Author(s): R. Meenatchi ammal and G. Vijistella Bai*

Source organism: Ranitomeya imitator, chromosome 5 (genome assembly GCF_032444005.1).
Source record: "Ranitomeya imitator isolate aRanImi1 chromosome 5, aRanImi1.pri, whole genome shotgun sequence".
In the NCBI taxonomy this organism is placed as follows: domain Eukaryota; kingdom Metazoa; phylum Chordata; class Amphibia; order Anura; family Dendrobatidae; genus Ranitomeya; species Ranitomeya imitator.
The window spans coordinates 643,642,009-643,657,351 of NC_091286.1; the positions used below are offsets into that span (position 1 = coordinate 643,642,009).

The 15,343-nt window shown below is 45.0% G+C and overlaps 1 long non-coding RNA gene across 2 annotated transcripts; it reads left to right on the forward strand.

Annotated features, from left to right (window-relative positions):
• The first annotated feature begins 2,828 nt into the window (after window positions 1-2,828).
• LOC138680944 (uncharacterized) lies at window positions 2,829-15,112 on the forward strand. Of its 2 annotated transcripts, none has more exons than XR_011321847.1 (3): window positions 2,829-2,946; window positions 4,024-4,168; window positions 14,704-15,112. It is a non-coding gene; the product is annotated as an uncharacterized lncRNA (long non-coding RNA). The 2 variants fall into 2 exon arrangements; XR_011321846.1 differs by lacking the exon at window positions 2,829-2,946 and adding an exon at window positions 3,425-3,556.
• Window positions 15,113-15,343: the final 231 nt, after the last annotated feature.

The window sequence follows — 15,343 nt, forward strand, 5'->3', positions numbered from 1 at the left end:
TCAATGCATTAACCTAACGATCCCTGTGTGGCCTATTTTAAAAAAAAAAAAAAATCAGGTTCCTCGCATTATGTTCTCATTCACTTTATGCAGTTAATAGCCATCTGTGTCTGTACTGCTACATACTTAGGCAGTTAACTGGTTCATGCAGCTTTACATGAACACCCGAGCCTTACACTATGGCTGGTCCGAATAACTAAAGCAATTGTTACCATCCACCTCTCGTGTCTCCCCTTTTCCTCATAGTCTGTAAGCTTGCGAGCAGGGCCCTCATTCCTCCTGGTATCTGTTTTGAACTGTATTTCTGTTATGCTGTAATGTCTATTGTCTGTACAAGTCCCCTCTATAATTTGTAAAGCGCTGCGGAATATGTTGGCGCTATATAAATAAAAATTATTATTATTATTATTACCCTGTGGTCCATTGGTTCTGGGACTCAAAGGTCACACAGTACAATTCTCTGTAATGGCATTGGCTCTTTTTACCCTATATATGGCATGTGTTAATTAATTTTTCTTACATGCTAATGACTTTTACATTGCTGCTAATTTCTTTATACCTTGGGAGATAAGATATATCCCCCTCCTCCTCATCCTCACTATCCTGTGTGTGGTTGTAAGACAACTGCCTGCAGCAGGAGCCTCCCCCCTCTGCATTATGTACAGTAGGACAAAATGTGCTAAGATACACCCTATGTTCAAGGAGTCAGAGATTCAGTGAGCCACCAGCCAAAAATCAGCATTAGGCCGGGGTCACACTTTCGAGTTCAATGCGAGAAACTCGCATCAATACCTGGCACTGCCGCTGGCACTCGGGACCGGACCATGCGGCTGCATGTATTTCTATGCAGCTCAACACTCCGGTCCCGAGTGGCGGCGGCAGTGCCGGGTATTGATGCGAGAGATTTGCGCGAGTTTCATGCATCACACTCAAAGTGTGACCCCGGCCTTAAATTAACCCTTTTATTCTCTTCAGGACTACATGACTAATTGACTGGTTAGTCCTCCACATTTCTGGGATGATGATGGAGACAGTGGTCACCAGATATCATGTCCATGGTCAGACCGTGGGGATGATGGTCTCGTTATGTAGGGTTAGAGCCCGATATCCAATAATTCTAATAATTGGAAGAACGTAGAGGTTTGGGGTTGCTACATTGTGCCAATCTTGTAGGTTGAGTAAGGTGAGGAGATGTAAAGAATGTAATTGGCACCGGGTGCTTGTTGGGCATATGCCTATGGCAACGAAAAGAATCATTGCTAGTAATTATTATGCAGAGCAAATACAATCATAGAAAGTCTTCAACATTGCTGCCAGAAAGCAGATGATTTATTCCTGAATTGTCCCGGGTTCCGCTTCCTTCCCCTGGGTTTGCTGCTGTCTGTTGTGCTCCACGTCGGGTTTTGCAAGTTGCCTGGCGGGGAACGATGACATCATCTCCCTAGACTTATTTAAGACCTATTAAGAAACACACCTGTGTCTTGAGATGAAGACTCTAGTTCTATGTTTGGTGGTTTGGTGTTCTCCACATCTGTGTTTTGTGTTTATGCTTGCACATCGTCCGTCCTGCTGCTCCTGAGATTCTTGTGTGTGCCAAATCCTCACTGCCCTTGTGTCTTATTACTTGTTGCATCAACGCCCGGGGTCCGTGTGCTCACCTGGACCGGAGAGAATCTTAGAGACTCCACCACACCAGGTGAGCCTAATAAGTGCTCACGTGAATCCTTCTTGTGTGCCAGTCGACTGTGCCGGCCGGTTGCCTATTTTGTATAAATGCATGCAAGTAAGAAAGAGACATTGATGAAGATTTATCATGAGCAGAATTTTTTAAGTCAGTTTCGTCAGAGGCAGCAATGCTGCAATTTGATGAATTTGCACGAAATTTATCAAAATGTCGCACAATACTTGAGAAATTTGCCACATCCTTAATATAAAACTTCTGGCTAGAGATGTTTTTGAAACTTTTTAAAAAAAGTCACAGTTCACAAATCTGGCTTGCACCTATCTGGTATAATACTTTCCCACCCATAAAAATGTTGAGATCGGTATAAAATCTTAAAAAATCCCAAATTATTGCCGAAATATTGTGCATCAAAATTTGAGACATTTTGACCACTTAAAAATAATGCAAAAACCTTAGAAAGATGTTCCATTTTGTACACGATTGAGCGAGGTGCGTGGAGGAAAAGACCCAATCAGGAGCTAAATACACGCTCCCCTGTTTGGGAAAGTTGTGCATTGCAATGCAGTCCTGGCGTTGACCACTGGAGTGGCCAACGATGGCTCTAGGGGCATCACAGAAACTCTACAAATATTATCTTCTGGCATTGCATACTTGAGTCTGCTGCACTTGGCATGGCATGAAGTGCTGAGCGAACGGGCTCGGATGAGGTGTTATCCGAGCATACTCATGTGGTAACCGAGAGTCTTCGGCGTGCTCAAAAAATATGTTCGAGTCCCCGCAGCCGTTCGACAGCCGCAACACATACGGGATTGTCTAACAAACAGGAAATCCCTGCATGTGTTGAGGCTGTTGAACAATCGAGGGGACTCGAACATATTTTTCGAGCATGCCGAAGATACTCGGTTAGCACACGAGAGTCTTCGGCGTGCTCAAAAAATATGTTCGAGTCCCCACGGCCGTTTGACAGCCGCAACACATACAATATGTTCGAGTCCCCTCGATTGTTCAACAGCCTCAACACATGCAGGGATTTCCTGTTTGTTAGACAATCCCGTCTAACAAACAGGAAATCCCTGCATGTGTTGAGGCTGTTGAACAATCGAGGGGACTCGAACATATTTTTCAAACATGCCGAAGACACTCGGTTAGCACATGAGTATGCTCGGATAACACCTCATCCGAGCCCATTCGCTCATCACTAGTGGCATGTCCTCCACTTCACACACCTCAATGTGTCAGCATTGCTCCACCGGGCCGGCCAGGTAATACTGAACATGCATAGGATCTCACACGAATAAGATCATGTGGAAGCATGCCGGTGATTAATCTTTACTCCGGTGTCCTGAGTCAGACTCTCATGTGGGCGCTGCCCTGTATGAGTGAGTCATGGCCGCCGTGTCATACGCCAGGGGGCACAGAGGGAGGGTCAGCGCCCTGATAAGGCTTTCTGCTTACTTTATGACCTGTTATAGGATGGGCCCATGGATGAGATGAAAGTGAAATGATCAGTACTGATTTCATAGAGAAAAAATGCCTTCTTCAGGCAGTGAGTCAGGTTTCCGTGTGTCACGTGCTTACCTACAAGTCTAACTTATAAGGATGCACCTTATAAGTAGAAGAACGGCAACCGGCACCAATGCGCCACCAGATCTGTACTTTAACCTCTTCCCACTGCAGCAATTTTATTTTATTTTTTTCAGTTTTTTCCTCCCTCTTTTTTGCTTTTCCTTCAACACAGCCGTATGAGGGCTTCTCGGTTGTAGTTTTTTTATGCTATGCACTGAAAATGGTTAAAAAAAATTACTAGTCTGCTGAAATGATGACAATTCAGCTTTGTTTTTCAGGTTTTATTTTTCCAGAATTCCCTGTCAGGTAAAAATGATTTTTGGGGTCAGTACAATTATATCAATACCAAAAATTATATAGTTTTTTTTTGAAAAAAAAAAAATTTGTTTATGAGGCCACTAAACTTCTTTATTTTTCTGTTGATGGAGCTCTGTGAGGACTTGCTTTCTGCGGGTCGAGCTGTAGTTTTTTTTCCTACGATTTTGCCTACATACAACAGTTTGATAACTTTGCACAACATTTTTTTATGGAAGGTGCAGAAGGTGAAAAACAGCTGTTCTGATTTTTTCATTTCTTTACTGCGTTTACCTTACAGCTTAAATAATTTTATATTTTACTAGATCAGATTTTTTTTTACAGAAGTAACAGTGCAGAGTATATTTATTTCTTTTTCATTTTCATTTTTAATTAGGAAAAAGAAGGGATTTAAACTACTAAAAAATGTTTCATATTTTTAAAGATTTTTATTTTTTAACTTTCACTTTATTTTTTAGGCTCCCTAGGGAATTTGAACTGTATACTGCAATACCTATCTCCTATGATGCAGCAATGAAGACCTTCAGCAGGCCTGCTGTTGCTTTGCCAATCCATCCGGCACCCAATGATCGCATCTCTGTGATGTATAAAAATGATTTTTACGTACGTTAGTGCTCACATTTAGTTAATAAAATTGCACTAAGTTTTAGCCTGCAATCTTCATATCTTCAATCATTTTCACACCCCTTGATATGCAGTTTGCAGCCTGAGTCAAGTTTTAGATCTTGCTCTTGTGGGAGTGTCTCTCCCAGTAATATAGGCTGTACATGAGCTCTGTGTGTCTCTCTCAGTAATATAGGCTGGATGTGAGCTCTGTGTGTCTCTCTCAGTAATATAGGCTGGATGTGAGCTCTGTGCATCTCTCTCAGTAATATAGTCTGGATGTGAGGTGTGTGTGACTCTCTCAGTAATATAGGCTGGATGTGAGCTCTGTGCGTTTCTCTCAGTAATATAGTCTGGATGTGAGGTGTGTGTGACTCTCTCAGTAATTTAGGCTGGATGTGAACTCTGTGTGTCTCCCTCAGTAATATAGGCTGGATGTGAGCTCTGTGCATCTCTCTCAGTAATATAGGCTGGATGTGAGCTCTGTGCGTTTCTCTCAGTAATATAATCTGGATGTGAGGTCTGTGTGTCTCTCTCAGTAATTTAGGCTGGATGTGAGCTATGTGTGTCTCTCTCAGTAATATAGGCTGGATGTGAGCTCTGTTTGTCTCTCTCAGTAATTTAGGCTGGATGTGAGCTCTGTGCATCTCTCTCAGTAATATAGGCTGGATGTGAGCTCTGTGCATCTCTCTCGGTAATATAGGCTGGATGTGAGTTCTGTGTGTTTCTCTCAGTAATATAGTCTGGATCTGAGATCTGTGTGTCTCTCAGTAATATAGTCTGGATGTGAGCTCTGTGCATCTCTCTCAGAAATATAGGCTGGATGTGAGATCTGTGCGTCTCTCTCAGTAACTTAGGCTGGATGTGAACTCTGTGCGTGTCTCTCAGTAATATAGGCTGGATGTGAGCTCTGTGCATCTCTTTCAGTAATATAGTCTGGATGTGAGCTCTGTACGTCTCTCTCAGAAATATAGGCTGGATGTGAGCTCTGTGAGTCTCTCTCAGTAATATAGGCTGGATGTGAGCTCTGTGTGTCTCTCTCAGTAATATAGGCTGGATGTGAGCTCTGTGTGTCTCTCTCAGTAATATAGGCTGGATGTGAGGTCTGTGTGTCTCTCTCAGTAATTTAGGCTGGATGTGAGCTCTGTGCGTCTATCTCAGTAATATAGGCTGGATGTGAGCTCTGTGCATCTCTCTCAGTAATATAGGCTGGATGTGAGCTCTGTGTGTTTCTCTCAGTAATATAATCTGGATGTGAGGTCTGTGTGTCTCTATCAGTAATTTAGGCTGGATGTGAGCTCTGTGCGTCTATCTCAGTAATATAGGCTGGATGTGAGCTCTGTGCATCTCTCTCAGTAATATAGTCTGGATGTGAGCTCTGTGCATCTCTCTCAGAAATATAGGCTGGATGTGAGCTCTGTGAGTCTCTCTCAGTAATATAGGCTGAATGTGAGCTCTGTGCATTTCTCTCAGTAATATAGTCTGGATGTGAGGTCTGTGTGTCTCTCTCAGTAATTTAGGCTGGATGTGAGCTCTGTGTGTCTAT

The exploitation of various plant materials for the biosynthesis of nanoparticles is considered a green technology as it does not involve any harmful chemicals. The present study reports the synthesis of silver (Ag) nanoparticles from silver precursor using the powder of novel Heliotropium indicum. Water-soluble organics present in the plant materials were mainly responsible for the reduction of silver ions to nanosized Ag particles. The average sizes of the silver nanoparticles were 80 nm to 90 nm as determined through scanning electron microscopy (SEM). Energy-dispersive X-ray spectra (XRD) of silver nanoparticles revealed that the silver was in pure form. The antimicrobial effect of silver nanoparticles were compared with positive control based on inhibition zone in disk diffusion tests microbial sensitivity to nanoparticles was found to vary depending on the microbial species. All the microbial strains depict higher sensitivity to the higher concentration (30 μL) for the test sample when compared to the positive control except B3, B4 and B6. The higher (30 μL/disc) concentration of sample got greater sensitivity than (15 μL/disc) lower concentration in all the tested microorganisms. The anticancer effects of Ag nanoparticles were challenged with HeLa cancerous cells with ten different concentrations (0.6, 1.2, 2.5, 5, 7.5, 10, 15, 20, 25 and 30µg/ml). The Ag nanoparticles inhibited the growth of the cancer cells significantly, in a doseand duration dependent manner.